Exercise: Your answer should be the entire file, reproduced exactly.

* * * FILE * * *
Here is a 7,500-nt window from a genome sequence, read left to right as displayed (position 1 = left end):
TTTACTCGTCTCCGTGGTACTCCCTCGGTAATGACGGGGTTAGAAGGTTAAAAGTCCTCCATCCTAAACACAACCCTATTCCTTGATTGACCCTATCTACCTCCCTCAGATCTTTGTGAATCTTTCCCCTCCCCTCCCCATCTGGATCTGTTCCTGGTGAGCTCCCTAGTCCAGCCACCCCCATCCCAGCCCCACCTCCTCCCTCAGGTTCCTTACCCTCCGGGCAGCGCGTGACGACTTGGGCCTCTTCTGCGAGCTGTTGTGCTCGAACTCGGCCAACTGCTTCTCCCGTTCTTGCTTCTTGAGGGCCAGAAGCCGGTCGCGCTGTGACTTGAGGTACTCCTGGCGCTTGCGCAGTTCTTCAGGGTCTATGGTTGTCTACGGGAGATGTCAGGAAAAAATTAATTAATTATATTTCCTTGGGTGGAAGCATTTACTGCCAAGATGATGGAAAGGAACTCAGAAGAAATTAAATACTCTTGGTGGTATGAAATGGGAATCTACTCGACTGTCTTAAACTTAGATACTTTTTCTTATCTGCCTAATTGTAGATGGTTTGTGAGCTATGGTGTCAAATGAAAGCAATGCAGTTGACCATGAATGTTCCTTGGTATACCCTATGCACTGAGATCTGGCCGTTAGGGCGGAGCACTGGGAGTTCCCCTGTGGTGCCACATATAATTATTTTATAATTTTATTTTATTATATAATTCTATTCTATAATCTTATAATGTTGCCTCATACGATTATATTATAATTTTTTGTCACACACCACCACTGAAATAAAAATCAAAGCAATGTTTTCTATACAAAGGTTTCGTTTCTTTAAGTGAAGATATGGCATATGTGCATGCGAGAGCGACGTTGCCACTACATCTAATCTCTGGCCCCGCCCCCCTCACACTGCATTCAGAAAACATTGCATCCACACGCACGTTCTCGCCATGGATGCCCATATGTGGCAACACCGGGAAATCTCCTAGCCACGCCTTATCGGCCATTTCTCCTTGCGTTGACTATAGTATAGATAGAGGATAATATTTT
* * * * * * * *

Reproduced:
Here is a 7,500-nt window from a genome sequence, read left to right as displayed (position 1 = left end):
TTTACTCGTCTCCGTGGTACTCCCTCGGTAATGACGGGGTTAGAAGGTTAAAAGTCCTCCATCCTAAACACAACCCTATTCCTTGATTGACCCTATCTACCTCCCTCAGATCTTTGTGAATCTTTCCCCTCCCCTCCCCATCTGGATCTGTTCCTGGTGAGCTCCCTAGTCCAGCCACCCCCATCCCAGCCCCACCTCCTCCCTCAGGTTCCTTACCCTCCGGGCAGCGCGTGACGACTTGGGCCTCTTCTGCGAGCTGTTGTGCTCGAACTCGGCCAACTGCTTCTCCCGTTCTTGCTTCTTGAGGGCCAGAAGCCGGTCGCGCTGTGACTTGAGGTACTCCTGGCGCTTGCGCAGTTCTTCAGGGTCTATGGTTGTCTACGGGAGATGTCAGGAAAAAATTAATTAATTATATTTCCTTGGGTGGAAGCATTTACTGCCAAGATGATGGAAAGGAACTCAGAAGAAATTAAATACTCTTGGTGGTATGAAATGGGAATCTACTCGACTGTCTTAAACTTAGATACTTTTTCTTATCTGCCTAATTGTAGATGGTTTGTGAGCTATGGTGTCAAATGAAAGCAATGCAGTTGACCATGAATGTTCCTTGGTATACCCTATGCACTGAGATCTGGCCGTTAGGGCGGAGCACTGGGAGTTCCCCTGTGGTGCCACATATAATTATTTTATAATTTTATTTTATTATATAATTCTATTCTATAATCTTATAATGTTGCCTCATACGATTATATTATAATTTTTTGTCACACACCACCACTGAAATAAAAATCAAAGCAATGTTTTCTATACAAAGGTTTCGTTTCTTTAAGTGAAGATATGGCATATGTGCATGCGAGAGCGACGTTGCCACTACATCTAATCTCTGGCCCCGCCCCCCTCACACTGCATTCAGAAAACATTGCATCCACACGCACGTTCTCGCCATGGATGCCCATATGTGGCAACACCGGGAAATCTCCTAGCCACGCCTTATCGGCCATTTCTCCTTGCGTTGACTATAGTATAGATAGAGGATAATATTTT